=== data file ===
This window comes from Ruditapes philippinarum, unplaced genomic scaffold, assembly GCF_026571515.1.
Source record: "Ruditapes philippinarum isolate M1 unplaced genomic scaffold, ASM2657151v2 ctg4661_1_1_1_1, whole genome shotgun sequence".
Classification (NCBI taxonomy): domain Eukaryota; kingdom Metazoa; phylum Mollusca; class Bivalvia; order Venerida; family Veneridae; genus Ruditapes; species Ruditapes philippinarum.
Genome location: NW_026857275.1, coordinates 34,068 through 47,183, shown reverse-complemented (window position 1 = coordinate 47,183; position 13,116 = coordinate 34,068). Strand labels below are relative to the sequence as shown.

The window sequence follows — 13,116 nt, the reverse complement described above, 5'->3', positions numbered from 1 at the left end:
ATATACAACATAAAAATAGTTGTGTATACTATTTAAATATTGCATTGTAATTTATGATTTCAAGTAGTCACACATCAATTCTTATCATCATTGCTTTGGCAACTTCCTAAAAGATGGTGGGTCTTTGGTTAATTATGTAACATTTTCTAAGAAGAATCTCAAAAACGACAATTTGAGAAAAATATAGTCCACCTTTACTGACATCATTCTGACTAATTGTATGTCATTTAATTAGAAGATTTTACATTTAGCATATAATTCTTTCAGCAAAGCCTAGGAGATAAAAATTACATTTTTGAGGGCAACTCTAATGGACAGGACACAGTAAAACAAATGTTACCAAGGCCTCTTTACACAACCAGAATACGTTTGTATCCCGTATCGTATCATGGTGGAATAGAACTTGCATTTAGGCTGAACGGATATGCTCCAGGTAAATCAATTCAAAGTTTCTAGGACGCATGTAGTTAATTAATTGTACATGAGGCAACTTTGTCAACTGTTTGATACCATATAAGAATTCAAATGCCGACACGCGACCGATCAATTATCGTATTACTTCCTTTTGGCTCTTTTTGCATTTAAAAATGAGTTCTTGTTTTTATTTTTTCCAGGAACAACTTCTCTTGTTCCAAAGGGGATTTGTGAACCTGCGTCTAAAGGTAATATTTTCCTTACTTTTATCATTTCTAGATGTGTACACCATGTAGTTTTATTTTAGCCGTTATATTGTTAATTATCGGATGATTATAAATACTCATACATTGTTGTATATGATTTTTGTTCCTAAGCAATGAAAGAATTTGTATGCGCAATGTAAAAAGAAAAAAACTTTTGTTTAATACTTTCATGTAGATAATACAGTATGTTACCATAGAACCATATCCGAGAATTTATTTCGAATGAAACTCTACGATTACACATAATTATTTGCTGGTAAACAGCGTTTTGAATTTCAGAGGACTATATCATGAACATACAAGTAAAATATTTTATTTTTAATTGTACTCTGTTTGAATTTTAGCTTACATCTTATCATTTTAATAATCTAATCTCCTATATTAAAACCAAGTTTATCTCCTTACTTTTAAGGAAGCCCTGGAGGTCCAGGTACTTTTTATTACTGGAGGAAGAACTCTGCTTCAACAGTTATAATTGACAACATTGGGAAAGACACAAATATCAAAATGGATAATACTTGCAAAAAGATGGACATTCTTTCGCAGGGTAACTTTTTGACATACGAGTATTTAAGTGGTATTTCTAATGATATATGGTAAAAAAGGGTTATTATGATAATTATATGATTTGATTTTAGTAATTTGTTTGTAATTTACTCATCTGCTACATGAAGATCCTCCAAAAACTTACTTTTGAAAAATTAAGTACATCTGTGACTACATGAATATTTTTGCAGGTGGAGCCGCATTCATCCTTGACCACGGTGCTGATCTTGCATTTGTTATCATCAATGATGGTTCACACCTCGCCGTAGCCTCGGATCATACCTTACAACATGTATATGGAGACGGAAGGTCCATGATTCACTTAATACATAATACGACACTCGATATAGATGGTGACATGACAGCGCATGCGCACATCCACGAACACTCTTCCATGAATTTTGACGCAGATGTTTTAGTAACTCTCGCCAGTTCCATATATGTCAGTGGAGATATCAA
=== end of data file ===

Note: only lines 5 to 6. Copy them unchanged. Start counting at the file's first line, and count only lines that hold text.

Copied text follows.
The window sequence follows — 13,116 nt, the reverse complement described above, 5'->3', positions numbered from 1 at the left end:
ATATACAACATAAAAATAGTTGTGTATACTATTTAAATATTGCATTGTAATTTATGATTTCAAGTAGTCACACATCAATTCTTATCATCATTGCTTTGGCAACTTCCTAAAAGATGGTGGGTCTTTGGTTAATTATGTAACATTTTCTAAGAAGAATCTCAAAAACGACAATTTGAGAAAAATATAGTCCACCTTTACTGACATCATTCTGACTAATTGTATGTCATTTAATTAGAAGATTTTACATTTAGCATATAATTCTTTCAGCAAAGCCTAGGAGATAAAAATTACATTTTTGAGGGCAACTCTAATGGACAGGACACAGTAAAACAAATGTTACCAAGGCCTCTTTACACAACCAGAATACGTTTGTATCCCGTATCGTATCATGGTGGAATAGAACTTGCATTTAGGCTGAACGGATATGCTCCAGGTAAATCAATTCAAAGTTTCTAGGACGCATGTAGTTAATTAATTGTACATGAGGCAACTTTGTCAACTGTTTGATACCATATAAGAATTCAAATGCCGACACGCGACCGATCAATTATCGTATTACTTCCTTTTGGCTCTTTTTGCATTTAAAAATGAGTTCTTGTTTTTATTTTTTCCAGGAACAACTTCTCTTGTTCCAAAGGGGATTTGTGAACCTGCGTCTAAAGGTAATATTTTCCTTACTTTTATCATTTCTAGATGTGTACACCATGTAGTTTTATTTTAGCCGTTATATTGTTAATTATCGGATGATTATAAATACTCATACATTGTTGTATATGATTTTTGTTCCTAAGCAATGAAAGAATTTGTATGCGCAATGTAAAAAGAAAAAAACTTTTGTTTAATACTTTCATGTAGATAATACAGTATGTTACCATAGAACCATATCCGAGAATTTATTTCGAATGAAACTCTACGATTACACATAATTATTTGCTGGTAAACAGCGTTTTGAATTTCAGAGGACTATATCATGAACATACAAGTAAAATATTTTATTTTTAATTGTACTCTGTTTGAATTTTAGCTTACATCTTATCATTTTAATAATCTAATCTCCTATATTAAAACCAAGTTTATCTCCTTACTTTTAAGGAAGCCCTGGAGGTCCAGGTACTTTTTATTACTGGAGGAAGAACTCTGCTTCAACAGTTATAATTGACAACATTGGGAAAGACACAAATATCAAAATGGATAATACTTGCAAAAAGATGGACATTCTTTCGCAGGGTAACTTTTTGACATACGAGTATTTAAGTGGTATTTCTAATGATATATGGTAAAAAAGGGTTATTATGATAATTATATGATTTGATTTTAGTAATTTGTTTGTAATTTACTCATCTGCTACATGAAGATCCTCCAAAAACTTACTTTTGAAAAATTAAGTACATCTGTGACTACATGAATATTTTTGCAGGTGGAGCCGCATTCATCCTTGACCACGGTGCTGATCTTGCATTTGTTATCATCAATGATGGTTCACACCTCGCCGTAGCCTCGGATCATACCTTACAACATGTATATGGAGACGGAAGGTCCATGATTCACTTAATACATAATACGACACTCGATATAGATGGTGACATGACAGCGCATGCGCACATCCACGAACACTCTTCCATGAATTTTGACGCAGATGTTTTAGTAACTCTCGCCAGTTCCATATATGTCAGTGGAGATATCAA